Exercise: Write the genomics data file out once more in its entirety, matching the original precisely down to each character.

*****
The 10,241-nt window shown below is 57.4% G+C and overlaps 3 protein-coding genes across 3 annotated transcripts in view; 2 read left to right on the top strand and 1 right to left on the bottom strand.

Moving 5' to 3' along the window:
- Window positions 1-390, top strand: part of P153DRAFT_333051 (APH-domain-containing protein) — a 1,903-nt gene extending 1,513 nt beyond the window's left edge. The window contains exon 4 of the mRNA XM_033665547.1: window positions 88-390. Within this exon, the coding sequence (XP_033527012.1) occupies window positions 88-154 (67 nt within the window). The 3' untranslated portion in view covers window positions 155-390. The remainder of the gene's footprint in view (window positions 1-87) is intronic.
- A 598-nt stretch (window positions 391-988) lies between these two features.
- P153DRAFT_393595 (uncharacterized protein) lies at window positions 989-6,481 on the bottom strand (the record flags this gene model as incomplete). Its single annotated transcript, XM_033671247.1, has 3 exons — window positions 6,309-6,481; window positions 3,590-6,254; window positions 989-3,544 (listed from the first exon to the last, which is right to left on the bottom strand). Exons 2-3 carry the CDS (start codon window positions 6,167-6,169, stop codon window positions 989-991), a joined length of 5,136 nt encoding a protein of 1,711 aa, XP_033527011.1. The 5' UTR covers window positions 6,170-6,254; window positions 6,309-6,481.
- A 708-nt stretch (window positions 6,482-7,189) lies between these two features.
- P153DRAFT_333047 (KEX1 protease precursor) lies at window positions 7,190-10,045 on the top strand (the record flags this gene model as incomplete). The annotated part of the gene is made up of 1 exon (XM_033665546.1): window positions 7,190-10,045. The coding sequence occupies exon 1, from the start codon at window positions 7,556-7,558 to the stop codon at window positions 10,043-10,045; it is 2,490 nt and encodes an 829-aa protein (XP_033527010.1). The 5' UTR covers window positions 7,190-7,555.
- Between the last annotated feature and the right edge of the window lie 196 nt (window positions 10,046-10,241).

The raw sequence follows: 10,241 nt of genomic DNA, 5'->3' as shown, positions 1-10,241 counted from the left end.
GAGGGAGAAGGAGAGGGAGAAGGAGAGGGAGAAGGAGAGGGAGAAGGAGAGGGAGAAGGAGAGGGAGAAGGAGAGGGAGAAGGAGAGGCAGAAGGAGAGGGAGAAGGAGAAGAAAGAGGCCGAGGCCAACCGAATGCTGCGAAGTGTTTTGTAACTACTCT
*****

The 10,241-nt window shown below is 57.4% G+C and overlaps 3 protein-coding genes across 3 annotated transcripts in view; 2 read left to right on the top strand and 1 right to left on the bottom strand.

Moving 5' to 3' along the window:
- Window positions 1-390, top strand: part of P153DRAFT_333051 (APH-domain-containing protein) — a 1,903-nt gene extending 1,513 nt beyond the window's left edge. The window contains exon 4 of the mRNA XM_033665547.1: window positions 88-390. Within this exon, the coding sequence (XP_033527012.1) occupies window positions 88-154 (67 nt within the window). The 3' untranslated portion in view covers window positions 155-390. The remainder of the gene's footprint in view (window positions 1-87) is intronic.
- A 598-nt stretch (window positions 391-988) lies between these two features.
- P153DRAFT_393595 (uncharacterized protein) lies at window positions 989-6,481 on the bottom strand (the record flags this gene model as incomplete). Its single annotated transcript, XM_033671247.1, has 3 exons — window positions 6,309-6,481; window positions 3,590-6,254; window positions 989-3,544 (listed from the first exon to the last, which is right to left on the bottom strand). Exons 2-3 carry the CDS (start codon window positions 6,167-6,169, stop codon window positions 989-991), a joined length of 5,136 nt encoding a protein of 1,711 aa, XP_033527011.1. The 5' UTR covers window positions 6,170-6,254; window positions 6,309-6,481.
- A 708-nt stretch (window positions 6,482-7,189) lies between these two features.
- P153DRAFT_333047 (KEX1 protease precursor) lies at window positions 7,190-10,045 on the top strand (the record flags this gene model as incomplete). The annotated part of the gene is made up of 1 exon (XM_033665546.1): window positions 7,190-10,045. The coding sequence occupies exon 1, from the start codon at window positions 7,556-7,558 to the stop codon at window positions 10,043-10,045; it is 2,490 nt and encodes an 829-aa protein (XP_033527010.1). The 5' UTR covers window positions 7,190-7,555.
- Between the last annotated feature and the right edge of the window lie 196 nt (window positions 10,046-10,241).

The raw sequence follows: 10,241 nt of genomic DNA, 5'->3' as shown, positions 1-10,241 counted from the left end.
GAGGGAGAAGGAGAGGGAGAAGGAGAGGGAGAAGGAGAGGGAGAAGGAGAGGGAGAAGGAGAGGGAGAAGGAGAGGGAGAAGGAGAGGCAGAAGGAGAGGGAGAAGGAGAAGAAAGAGGCCGAGGCCAACCGAATGCTGCGAAGTGTTTTGTAACTACTCT